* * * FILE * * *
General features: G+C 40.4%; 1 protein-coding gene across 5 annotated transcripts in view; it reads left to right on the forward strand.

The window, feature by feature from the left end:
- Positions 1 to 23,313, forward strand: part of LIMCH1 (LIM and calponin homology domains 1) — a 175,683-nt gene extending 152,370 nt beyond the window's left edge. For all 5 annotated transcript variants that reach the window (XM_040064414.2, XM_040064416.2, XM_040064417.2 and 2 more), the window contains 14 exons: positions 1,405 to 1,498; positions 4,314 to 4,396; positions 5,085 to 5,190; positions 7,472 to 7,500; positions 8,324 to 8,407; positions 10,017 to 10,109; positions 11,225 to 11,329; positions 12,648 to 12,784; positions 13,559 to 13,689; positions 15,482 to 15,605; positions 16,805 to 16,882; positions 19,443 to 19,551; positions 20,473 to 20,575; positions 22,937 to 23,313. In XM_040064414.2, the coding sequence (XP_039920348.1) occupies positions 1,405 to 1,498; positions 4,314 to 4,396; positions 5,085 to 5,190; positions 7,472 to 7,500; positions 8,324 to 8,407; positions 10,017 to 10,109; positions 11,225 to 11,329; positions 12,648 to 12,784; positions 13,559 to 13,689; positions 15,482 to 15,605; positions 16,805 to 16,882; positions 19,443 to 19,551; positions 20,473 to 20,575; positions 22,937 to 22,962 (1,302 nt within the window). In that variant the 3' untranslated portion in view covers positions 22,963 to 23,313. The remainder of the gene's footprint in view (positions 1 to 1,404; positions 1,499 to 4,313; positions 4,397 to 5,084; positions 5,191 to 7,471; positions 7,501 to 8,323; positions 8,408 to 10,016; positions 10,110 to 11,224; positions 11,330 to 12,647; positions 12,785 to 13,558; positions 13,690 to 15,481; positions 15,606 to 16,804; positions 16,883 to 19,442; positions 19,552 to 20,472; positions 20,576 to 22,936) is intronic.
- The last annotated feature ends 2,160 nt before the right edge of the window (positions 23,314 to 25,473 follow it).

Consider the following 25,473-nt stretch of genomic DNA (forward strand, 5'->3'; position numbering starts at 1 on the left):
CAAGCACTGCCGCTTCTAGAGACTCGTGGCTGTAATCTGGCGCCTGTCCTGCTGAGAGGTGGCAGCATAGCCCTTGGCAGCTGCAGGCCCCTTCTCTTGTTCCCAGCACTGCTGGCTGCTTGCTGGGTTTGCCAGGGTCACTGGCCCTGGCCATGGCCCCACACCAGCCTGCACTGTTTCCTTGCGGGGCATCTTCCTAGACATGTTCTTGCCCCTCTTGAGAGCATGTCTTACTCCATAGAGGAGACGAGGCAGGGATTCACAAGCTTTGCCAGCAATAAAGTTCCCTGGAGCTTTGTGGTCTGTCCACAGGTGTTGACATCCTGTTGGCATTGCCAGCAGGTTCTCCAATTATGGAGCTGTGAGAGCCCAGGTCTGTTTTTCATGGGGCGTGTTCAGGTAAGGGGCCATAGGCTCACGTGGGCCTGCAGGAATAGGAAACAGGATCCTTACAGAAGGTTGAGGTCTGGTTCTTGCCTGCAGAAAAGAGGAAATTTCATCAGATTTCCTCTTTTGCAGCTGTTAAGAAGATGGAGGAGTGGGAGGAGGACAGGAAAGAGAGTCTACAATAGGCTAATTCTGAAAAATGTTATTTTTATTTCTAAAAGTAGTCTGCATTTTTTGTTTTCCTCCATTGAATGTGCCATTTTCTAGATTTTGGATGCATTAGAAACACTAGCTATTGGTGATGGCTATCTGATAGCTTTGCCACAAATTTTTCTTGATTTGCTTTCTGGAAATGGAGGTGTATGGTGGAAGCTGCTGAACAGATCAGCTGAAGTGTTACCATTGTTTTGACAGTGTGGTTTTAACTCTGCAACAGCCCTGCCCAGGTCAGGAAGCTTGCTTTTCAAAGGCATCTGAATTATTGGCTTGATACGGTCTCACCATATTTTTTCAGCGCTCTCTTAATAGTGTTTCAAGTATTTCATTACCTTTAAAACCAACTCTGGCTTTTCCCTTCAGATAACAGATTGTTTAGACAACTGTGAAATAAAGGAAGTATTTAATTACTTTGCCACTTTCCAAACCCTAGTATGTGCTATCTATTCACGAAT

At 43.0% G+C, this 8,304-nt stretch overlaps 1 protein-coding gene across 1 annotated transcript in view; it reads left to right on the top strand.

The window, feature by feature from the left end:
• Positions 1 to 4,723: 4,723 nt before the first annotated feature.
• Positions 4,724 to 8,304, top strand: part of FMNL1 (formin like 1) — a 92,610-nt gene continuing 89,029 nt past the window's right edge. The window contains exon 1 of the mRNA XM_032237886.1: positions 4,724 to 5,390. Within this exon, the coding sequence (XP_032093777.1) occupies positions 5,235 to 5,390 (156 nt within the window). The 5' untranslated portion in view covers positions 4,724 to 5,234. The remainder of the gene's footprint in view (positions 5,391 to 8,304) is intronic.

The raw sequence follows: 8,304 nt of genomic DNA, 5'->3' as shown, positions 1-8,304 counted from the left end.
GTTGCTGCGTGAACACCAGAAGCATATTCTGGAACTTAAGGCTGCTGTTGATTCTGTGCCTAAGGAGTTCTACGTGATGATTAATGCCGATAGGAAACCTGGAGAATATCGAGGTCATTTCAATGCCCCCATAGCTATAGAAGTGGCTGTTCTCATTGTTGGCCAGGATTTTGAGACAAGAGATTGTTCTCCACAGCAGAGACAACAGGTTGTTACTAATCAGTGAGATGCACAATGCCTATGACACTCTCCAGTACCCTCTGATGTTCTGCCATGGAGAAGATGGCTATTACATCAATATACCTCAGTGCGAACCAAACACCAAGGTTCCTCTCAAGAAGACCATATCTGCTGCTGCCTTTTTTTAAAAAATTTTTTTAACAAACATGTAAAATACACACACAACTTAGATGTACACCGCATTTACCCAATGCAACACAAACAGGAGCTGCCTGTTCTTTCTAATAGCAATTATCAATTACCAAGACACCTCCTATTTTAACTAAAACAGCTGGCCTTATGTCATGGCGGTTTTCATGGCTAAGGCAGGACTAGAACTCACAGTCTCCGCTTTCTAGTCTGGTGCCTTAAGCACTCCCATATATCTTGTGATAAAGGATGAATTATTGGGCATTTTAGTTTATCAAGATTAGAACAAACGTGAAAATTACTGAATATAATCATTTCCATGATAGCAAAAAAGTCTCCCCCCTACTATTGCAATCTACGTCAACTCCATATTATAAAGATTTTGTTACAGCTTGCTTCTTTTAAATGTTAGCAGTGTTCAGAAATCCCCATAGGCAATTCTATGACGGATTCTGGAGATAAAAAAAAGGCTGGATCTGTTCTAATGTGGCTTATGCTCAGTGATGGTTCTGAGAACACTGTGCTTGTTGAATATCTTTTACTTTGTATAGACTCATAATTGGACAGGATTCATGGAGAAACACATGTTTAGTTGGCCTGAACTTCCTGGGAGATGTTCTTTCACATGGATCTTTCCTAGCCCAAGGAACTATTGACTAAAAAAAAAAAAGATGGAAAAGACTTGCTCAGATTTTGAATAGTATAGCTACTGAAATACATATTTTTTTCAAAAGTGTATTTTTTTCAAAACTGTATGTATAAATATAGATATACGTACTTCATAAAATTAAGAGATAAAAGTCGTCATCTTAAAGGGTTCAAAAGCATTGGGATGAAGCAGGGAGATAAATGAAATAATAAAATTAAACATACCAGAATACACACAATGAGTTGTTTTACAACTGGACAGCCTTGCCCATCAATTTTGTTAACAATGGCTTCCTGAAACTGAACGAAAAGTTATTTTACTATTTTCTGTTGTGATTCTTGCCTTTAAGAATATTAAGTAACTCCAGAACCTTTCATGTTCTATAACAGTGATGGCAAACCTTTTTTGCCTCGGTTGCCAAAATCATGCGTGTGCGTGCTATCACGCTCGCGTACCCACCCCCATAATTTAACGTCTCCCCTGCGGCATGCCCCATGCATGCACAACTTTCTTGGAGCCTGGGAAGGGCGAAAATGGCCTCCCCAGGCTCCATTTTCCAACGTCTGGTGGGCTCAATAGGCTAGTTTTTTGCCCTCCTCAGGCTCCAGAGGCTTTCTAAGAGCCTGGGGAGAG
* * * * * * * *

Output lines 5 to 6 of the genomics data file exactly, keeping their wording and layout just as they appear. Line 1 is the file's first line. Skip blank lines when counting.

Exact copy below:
Consider the following 25,473-nt stretch of genomic DNA (forward strand, 5'->3'; position numbering starts at 1 on the left):
CAAGCACTGCCGCTTCTAGAGACTCGTGGCTGTAATCTGGCGCCTGTCCTGCTGAGAGGTGGCAGCATAGCCCTTGGCAGCTGCAGGCCCCTTCTCTTGTTCCCAGCACTGCTGGCTGCTTGCTGGGTTTGCCAGGGTCACTGGCCCTGGCCATGGCCCCACACCAGCCTGCACTGTTTCCTTGCGGGGCATCTTCCTAGACATGTTCTTGCCCCTCTTGAGAGCATGTCTTACTCCATAGAGGAGACGAGGCAGGGATTCACAAGCTTTGCCAGCAATAAAGTTCCCTGGAGCTTTGTGGTCTGTCCACAGGTGTTGACATCCTGTTGGCATTGCCAGCAGGTTCTCCAATTATGGAGCTGTGAGAGCCCAGGTCTGTTTTTCATGGGGCGTGTTCAGGTAAGGGGCCATAGGCTCACGTGGGCCTGCAGGAATAGGAAACAGGATCCTTACAGAAGGTTGAGGTCTGGTTCTTGCCTGCAGAAAAGAGGAAATTTCATCAGATTTCCTCTTTTGCAGCTGTTAAGAAGATGGAGGAGTGGGAGGAGGACAGGAAAGAGAGTCTACAATAGGCTAATTCTGAAAAATGTTATTTTTATTTCTAAAAGTAGTCTGCATTTTTTGTTTTCCTCCATTGAATGTGCCATTTTCTAGATTTTGGATGCATTAGAAACACTAGCTATTGGTGATGGCTATCTGATAGCTTTGCCACAAATTTTTCTTGATTTGCTTTCTGGAAATGGAGGTGTATGGTGGAAGCTGCTGAACAGATCAGCTGAAGTGTTACCATTGTTTTGACAGTGTGGTTTTAACTCTGCAACAGCCCTGCCCAGGTCAGGAAGCTTGCTTTTCAAAGGCATCTGAATTATTGGCTTGATACGGTCTCACCATATTTTTTCAGCGCTCTCTTAATAGTGTTTCAAGTATTTCATTACCTTTAAAACCAACTCTGGCTTTTCCCTTCAGATAACAGATTGTTTAGACAACTGTGAAATAAAGGAAGTATTTAATTACTTTGCCACTTTCCAAACCCTAGTATGTGCTATCTATTCACGAAT